Exhibit 2: STB loan book progression

£m

H119

FY19

H120

Y-o-y %

vs FY19 %

Real estate finance

879.0

962.2

1,036.8

18.0%

7.8%

Asset finance

42.7

27.7

19.4

-54.6%

-30.0%

Commercial finance

220.7

251.7

191.6

-13.2%

-23.9%

Business finance

1,142.4

1,241.6

1,247.8

9.2%

0.5%

Motor loans

299.8

323.7

289.0

-3.6%

-10.7%

Retail finance

671.7

688.9

647.7

-3.6%

-6.0%

Debt management

42.3

82.4

93.1

120.1%

13.0%

Consumer mortgages

113.2

105.9

94.6

-16.4%

-10.7%

Consumer finance

1,127.0

1,200.9

1,124.4

-0.2%

-6.4%

Other

8.9

7.6

5.3

-40.4%

-30.3%

Total

2,278.3

2,450.1

2,377.5

4.4%

-3.0%

Source: Secure Trust Bank

Exhibit 3: Loan impairment progression

% average loans

H119

H219

H120

Real estate finance

0.0%

0.0%

-0.4%

Asset finance

-1.1%

-2.3%

-5.1%

Commercial finance

-0.2%

0.1%

-1.0%

Business finance

-0.1%

0.0%

-0.6%

Motor loans

-5.6%

-3.7%

-9.7%

Retail finance

-2.9%

-3.1%

-3.9%

Consumer mortgages

-0.1%

-0.1%

0.0%

Consumer finance

-3.3%

-2.5%

-4.8%

Other

2.0%

-4.8%

0.0%

Total before loan modification losses

-1.7%

-1.2%

-2.6%

Losses on modification of financial assets

0.0%

0.0%

-0.3%

Total including losses on payment holiday loan adjustments

1.7%

-1.2%

-2.9%

Source: Secure Trust Bank, Edison Investment Research

Outlook

Recovery shape uncertainty

There is still much uncertainty regarding the depth of the downturn following the lockdown as well as the shape of the recovery. Exhibit 4 shows the IMF forecasts (latest from June 2020) and the average of independent forecasts collected by the Bank of England (July 2020).

The midpoint of expectations is not very dissimilar to many other more developed European countries: a sharp recession (9–10%) with a significant rebound (c 6%) in 2021, albeit from a lower base. Private consumption forecasts are relatively similar to those for GDP.

Forecast unemployment is 8.1% at end of 2020 and then drops to 6.4% in 2021. The latter is still 2.6pp higher than the 3.8% unemployment rate recorded at the end of 2019 before the crisis. Unemployment is a key issue for banks during recessions. As much as banks are willing to restructure a loan to improve the prospects of repayment, borrowers experiencing an extended period with insufficient or no sources of income are a real challenge, which leads to more loan impairments in the banking system.

Furthermore, there are still question marks about a post-Brexit trading arrangement (or lack of) with the EU. If the UK had to trade with the EU under WTO rules it would be a further headwind for the economy, coming at an unwelcome time.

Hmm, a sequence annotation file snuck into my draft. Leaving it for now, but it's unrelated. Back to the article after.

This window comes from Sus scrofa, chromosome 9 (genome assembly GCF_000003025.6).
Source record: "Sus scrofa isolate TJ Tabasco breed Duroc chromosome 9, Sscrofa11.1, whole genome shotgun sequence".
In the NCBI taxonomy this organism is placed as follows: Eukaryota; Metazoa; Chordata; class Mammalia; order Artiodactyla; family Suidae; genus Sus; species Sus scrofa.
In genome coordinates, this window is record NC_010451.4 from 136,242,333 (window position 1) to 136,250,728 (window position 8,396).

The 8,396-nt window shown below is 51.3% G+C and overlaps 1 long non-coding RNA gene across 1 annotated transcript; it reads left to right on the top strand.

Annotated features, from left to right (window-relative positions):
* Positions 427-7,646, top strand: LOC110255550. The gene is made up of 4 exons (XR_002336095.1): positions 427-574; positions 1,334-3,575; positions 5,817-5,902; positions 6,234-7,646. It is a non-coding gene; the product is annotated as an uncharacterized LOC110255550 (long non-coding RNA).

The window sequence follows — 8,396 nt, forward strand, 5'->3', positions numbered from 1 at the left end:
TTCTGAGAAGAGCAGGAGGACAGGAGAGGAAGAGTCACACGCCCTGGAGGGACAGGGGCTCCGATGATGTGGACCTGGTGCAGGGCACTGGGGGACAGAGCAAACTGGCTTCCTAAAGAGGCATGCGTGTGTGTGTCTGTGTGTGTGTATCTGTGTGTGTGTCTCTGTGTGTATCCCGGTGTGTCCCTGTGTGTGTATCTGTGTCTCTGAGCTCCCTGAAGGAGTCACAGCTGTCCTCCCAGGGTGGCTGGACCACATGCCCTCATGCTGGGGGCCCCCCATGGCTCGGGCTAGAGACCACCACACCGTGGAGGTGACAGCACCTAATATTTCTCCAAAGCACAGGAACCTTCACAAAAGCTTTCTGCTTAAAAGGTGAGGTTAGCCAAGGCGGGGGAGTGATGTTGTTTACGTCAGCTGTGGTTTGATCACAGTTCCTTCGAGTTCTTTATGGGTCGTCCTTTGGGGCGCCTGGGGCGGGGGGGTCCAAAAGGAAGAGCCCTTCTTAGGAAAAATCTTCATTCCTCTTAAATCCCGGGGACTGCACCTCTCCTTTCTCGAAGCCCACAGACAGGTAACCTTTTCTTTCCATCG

The benign inflation outlook and staggering economy suggest that interest rates will remain very low in the coming years. Indeed, this is what the market is pricing in with yield curves. Very low interest rates can have an adverse effect on banks by compressing lending margins. However, this is likely to be a boon for STB. On the asset side, only some of its current lending is linked to variable rates (mostly in the Business Finance portfolio) and thus negatively affected. There is a real benefit on the liability side since the very low policy rates help smaller banks such as STB to reduce the funding cost disadvantage compared to the larger commercial banks.

Exhibit 4: UK economic forecasts

%

2018

2019

2020e

2021e

GDP (IMF forecast)

1.3

1.4

(10.2)

6.0

GDP* (BoE independent average)

1.3

1.4

(9.2)

6.3

Private consumption*

1.6

1.0

(9.6)

6.7

Unemployment*

4.1

3.8

8.1

6.4

Budget deficit % GDP

(2.2)

(2.1)

(12.7)

(6.7)

Gross debt % GDP

85.7

85.4

101.6

100.5

Source: IMF forecast. Note: *Bank of England average of independent forecasts.

Business Finance outlook

STB believes that it will keep its credit criteria ‘tight until the extent of the economic impact of the pandemic is clearer’. In the Business Finance division, the bank expects to keep supporting its clients through this difficult economic time. In real estate, it expects to continue to grow the loan book, ‘managing [its] appetite in respect of new lending opportunities’.

The bank expects Commercial Finance to continue its recovery after the initial rebound in June this year. This is one of the segments that STB had earmarked for strong long-term growth. STB will continue to offer CBILs and CLBILs facilities to help drive more business and further increase their presence in this market. STB’s comments were relatively bullish for this segment: ‘with lockdown restrictions easing allowing businesses to resume trading and some financial sponsors eyeing opportunistic M&A, we expect a strong new business performance in the second half’.

Consumer Finance outlook

STB reported that the number of Consumer Finance customers has increased despite the lockdown and this should help grow volumes as market conditions normalise. The recovery seems to be quicker in Retail Finance compared to Motor Finance. STB said in its statement that retail sales in the Retail Finance business were back to pre-COVID levels in July. The bank is investing in this business to improve services in areas such as ‘telephony systems, customer application processes, and increased functionality for customers using our online portal to help them self-serve their needs’.